PHILADELPHIA (CBS) — Tim McCarver, the Hall of Fame broadcaster who had two different stints with the Philadelphia Phillies, died Thursday. He was 81.
McCarver played in MLB from 1959 to 1980 and won two World Series titles with the St. Louis Cardinals.
Following his baseball career, McCarver became a three-time Emmy-Award-winning television color commentator and called a then-record 23 World Series and 20 All-Star games.
McCarver also played with the Montreal Expos and Boston Red Sox.
During the 21-year stretch of his playing career, McCarver spent nine years with the Phillies as a catcher. His first stint with the Phillies was from 1970-72, and then he played in Philly from 1975-1980.
McCarver was on the Phillies when they made three straight NLCS appearances from 1976-1978.
McCarver also started his broadcast career in Philadelphia at WPHL-17, where he teamed up with Richie Ashburn and Harry Kalas for Phillies games.
In his first stint with the Phillies, McCarver caught Rick Wise’s no-hitter on June 23, 1971.
The Phillies traded Wise to the Cardinals for Hall of Fame pitcher Steve Carlton, which reunited him with McCarver, who played with each other in St. Louis.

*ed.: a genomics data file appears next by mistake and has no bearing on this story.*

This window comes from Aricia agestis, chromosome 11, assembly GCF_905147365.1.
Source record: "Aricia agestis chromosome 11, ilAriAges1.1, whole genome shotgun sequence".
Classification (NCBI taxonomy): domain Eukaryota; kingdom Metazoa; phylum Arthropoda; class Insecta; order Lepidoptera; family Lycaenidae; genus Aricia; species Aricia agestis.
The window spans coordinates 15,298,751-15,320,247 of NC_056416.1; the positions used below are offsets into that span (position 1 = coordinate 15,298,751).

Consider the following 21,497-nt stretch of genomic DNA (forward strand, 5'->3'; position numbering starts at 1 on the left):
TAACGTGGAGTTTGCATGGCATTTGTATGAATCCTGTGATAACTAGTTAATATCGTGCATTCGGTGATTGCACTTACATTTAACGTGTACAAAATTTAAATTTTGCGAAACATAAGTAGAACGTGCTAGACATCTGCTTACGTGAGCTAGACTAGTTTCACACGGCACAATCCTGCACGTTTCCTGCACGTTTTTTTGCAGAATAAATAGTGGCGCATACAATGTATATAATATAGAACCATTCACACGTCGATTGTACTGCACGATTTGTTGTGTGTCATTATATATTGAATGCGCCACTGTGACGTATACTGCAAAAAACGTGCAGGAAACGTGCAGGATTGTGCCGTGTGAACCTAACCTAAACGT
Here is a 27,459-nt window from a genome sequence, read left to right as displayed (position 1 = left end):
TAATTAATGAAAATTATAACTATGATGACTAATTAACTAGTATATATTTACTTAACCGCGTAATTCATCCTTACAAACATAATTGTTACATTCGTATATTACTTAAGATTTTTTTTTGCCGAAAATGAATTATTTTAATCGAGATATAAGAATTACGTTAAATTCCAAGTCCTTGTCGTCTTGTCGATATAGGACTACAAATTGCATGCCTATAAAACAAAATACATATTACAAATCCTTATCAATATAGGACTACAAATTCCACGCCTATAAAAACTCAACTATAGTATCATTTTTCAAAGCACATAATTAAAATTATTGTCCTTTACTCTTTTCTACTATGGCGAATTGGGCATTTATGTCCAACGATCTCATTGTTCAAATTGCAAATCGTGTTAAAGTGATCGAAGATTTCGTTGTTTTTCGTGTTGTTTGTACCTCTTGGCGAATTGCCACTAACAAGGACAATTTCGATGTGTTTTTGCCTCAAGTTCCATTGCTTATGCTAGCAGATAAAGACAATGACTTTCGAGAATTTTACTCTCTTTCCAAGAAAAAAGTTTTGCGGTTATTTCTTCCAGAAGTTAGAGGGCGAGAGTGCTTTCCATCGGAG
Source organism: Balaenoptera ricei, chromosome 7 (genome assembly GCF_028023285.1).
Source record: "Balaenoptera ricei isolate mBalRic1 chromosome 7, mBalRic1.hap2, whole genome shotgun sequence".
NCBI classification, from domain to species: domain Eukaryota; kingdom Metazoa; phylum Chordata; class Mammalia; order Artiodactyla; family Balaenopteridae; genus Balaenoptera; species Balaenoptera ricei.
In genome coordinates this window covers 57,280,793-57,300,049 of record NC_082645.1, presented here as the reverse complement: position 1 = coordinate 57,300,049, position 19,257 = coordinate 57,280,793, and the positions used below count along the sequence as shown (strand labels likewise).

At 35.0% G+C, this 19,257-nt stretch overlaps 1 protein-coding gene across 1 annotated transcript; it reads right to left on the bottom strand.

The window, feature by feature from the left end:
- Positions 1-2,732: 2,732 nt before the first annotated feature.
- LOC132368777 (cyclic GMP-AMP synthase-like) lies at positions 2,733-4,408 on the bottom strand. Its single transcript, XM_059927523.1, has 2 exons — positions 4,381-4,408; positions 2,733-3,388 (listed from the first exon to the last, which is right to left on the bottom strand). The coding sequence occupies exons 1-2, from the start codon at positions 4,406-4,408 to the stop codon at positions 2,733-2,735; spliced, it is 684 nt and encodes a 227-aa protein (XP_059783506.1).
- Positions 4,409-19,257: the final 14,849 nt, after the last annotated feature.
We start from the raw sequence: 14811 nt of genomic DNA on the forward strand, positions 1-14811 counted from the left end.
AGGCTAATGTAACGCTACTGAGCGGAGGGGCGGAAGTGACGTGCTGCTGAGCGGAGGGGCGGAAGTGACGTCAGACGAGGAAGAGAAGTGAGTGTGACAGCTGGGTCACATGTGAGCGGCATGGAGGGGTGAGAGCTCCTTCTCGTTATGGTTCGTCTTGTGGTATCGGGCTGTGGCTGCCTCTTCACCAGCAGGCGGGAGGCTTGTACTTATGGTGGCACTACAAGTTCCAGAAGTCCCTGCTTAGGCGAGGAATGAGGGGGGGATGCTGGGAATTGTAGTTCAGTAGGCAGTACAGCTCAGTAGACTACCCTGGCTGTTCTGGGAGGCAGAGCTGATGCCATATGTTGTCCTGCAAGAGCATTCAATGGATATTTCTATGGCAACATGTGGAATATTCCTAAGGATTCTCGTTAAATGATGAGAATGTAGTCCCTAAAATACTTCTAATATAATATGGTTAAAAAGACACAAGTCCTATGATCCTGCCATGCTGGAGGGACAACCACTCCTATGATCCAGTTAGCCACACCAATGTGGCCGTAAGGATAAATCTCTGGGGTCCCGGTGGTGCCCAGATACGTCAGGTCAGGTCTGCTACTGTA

But McCarver and Carlton being reunited on the Phillies was short-lived.
McCarver was traded in the 1972 season to the Expos, and he caught the second of Bill Stoneman’s two career no-hitters.
McCarver later returned to the Phillies after he was released by the Red Sox and became the personal catcher for Carlton.
Carlton preferred McCarver to Phillies regular catcher Bob Boone. McCarver often joked on broadcasts that he and Carlton would be buried 60 feet and 6 inches apart when they both died.
McCarver retired after the 1979 season, but he returned briefly returned in the September of 1980 to become one of only 29 players in baseball history to date to appear in a Major League Baseball game in four different decades.
John Middleton, the managing partner and CEO of the Phillies, released a statement about McCarver’s death.
“The Phillies are deeply saddened to learn of the passing of Tim McCarver and extend our most heartfelt condolences to his family, friends, former teammates and colleagues,” Middleton said. “Tim joined the Phillies at the height of his career and returned for his final six seasons as a veteran leader, helping the club to three straight NLCS appearances and, ultimately, their first-ever World Series title. Following his playing career, fans throughout the world, including here in Philadelphia, listened to him describe their favorite team’s most iconic moments with professionalism and class. For Tim’s leadership, friendship and voice, the Phillies are forever grateful.”
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